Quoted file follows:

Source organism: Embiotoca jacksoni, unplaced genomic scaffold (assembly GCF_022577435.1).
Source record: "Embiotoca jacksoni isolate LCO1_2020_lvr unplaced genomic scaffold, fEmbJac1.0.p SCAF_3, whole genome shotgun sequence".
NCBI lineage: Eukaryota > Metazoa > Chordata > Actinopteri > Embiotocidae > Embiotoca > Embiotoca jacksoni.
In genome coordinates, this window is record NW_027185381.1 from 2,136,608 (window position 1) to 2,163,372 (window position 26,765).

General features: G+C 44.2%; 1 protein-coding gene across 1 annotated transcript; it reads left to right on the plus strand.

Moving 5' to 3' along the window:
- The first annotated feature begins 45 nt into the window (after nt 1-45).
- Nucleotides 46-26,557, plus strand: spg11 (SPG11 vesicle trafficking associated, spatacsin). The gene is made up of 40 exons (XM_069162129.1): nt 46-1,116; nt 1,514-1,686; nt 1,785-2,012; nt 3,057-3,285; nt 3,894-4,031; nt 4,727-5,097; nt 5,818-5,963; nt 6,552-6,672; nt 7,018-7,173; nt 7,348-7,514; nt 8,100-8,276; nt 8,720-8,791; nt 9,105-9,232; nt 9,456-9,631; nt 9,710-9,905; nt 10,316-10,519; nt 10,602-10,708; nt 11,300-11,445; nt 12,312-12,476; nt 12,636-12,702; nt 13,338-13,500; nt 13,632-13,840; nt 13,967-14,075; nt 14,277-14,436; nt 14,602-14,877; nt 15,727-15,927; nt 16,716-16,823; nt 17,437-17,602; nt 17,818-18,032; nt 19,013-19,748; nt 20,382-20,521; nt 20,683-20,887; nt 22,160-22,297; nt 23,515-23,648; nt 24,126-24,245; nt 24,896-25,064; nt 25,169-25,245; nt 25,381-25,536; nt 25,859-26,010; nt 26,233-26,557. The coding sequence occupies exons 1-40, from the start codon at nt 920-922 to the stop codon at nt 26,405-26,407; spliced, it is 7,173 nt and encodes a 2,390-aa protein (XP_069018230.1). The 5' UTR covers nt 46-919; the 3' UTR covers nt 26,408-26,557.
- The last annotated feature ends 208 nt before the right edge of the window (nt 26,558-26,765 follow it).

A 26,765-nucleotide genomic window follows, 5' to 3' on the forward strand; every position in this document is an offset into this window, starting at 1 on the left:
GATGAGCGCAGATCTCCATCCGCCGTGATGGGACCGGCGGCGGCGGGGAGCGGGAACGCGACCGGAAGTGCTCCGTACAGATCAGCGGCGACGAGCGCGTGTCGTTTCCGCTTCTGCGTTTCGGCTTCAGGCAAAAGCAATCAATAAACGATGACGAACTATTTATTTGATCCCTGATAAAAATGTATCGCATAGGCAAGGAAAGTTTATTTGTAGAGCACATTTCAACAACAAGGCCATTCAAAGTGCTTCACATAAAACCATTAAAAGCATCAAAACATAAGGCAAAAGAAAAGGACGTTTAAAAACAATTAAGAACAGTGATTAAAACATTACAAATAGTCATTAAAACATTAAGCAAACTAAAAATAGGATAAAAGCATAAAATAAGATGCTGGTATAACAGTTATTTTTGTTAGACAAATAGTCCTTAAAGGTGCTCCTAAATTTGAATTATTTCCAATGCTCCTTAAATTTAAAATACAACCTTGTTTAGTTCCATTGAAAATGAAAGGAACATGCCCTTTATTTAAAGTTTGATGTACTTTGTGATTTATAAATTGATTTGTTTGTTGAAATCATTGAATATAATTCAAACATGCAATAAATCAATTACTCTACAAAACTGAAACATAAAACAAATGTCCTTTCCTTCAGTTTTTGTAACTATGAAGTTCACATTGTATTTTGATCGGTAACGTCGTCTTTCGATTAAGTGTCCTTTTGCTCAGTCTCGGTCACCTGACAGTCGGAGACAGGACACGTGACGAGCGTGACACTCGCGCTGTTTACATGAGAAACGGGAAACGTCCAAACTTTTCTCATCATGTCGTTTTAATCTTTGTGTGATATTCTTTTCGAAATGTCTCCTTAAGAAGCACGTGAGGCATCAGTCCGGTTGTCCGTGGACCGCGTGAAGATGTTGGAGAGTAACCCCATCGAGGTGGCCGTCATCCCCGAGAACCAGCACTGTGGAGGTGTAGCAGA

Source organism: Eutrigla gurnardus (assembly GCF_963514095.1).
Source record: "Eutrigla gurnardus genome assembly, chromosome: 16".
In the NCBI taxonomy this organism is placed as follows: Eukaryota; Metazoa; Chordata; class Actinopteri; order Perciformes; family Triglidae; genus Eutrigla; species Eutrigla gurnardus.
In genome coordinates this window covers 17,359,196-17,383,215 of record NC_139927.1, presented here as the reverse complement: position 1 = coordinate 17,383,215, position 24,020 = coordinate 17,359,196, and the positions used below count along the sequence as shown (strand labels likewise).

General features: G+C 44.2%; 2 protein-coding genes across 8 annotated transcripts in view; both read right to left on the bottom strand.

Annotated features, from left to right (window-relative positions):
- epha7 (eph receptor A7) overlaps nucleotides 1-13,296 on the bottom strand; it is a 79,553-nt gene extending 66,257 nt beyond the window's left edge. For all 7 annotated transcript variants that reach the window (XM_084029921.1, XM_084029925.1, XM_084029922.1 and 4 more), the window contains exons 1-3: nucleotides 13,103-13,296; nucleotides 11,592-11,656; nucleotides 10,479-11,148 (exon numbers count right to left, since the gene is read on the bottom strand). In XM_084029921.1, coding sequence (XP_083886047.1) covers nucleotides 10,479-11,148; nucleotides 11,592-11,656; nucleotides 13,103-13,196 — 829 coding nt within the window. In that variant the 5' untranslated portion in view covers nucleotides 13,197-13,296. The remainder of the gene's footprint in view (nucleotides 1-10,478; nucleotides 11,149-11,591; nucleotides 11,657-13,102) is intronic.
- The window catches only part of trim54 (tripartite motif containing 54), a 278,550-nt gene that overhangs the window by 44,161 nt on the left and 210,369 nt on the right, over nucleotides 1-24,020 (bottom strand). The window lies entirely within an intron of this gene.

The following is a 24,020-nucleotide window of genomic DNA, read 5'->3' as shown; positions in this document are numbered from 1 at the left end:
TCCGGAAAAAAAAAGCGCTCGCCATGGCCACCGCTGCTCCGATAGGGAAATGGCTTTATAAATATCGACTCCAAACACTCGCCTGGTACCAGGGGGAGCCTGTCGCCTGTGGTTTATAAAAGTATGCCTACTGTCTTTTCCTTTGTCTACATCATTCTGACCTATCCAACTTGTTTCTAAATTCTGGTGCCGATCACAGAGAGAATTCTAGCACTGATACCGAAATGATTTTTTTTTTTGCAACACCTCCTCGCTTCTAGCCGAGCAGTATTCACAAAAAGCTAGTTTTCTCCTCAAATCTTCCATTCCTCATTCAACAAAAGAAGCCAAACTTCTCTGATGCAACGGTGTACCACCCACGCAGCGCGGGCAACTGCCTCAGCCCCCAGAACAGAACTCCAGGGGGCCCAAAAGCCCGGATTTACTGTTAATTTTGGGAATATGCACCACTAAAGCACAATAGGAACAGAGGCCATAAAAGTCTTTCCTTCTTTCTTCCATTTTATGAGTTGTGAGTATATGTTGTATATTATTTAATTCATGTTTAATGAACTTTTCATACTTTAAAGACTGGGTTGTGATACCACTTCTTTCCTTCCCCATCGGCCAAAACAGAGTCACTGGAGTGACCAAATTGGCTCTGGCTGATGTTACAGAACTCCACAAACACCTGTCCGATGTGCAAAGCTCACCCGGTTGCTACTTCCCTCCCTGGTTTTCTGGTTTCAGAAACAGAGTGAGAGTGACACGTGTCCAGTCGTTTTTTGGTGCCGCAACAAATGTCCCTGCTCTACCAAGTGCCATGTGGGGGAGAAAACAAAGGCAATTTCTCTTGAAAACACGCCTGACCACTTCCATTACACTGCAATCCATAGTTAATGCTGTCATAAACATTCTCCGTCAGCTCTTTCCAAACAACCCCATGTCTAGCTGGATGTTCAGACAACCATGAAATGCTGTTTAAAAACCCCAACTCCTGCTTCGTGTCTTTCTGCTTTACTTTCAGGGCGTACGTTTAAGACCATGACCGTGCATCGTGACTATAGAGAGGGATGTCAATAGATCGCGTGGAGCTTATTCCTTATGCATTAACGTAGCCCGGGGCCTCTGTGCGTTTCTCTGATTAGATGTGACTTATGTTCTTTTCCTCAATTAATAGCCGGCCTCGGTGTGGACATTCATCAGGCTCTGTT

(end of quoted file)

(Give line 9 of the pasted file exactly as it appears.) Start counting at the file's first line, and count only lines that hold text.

- The last annotated feature ends 208 nt before the right edge of the window (nt 26,558-26,765 follow it).